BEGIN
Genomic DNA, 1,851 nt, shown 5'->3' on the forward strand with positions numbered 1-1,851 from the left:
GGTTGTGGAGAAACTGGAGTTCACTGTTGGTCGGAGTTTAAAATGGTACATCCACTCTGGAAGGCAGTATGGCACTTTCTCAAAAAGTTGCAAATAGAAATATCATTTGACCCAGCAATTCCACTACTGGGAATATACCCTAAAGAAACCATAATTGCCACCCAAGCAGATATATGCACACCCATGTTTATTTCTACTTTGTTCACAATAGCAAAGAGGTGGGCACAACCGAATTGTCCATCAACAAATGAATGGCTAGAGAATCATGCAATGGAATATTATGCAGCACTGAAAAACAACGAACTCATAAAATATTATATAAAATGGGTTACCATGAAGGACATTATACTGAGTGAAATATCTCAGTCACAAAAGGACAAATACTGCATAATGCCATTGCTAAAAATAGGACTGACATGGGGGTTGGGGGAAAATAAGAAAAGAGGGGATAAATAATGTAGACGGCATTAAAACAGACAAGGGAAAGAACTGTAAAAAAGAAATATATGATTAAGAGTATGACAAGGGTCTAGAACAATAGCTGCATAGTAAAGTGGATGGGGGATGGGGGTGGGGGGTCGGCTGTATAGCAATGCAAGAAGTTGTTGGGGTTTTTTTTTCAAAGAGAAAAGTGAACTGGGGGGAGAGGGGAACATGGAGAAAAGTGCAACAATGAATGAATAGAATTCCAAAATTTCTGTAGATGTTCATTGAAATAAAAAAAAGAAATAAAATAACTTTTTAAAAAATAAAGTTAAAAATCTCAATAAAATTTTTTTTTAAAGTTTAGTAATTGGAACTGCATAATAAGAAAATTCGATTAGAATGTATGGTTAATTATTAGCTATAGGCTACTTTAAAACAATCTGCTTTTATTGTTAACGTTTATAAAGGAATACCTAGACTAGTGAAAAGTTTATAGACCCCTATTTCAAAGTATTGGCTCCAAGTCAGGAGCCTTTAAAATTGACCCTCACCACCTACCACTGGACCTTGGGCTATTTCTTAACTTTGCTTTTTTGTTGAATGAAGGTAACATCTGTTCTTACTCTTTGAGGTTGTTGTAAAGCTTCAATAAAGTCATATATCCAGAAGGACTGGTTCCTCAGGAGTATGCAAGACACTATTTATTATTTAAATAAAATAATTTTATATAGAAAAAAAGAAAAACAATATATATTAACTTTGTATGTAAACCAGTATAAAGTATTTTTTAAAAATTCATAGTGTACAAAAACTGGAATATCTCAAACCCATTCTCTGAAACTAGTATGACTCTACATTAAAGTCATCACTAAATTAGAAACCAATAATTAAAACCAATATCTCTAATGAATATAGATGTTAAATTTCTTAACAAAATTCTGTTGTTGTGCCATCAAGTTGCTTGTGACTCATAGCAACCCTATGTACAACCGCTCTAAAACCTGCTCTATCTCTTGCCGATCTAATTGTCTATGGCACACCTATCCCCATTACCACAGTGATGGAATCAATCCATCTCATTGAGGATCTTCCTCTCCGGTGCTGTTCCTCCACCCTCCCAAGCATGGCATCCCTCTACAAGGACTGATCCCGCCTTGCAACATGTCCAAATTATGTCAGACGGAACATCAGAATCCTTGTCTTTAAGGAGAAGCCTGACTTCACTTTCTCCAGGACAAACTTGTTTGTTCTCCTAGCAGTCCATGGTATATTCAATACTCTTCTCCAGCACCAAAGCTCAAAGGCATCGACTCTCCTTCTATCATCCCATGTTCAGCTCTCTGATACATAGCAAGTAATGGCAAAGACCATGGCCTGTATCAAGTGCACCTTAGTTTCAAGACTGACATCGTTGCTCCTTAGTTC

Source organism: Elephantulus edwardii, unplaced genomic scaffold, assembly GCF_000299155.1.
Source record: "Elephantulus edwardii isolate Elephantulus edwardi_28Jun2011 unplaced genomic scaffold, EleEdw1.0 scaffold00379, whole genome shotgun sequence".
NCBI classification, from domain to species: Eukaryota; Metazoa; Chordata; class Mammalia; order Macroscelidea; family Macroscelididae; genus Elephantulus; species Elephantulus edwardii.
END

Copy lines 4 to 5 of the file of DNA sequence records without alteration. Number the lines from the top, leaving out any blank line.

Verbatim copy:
Source record: "Elephantulus edwardii isolate Elephantulus edwardi_28Jun2011 unplaced genomic scaffold, EleEdw1.0 scaffold00379, whole genome shotgun sequence".
NCBI classification, from domain to species: Eukaryota; Metazoa; Chordata; class Mammalia; order Macroscelidea; family Macroscelididae; genus Elephantulus; species Elephantulus edwardii.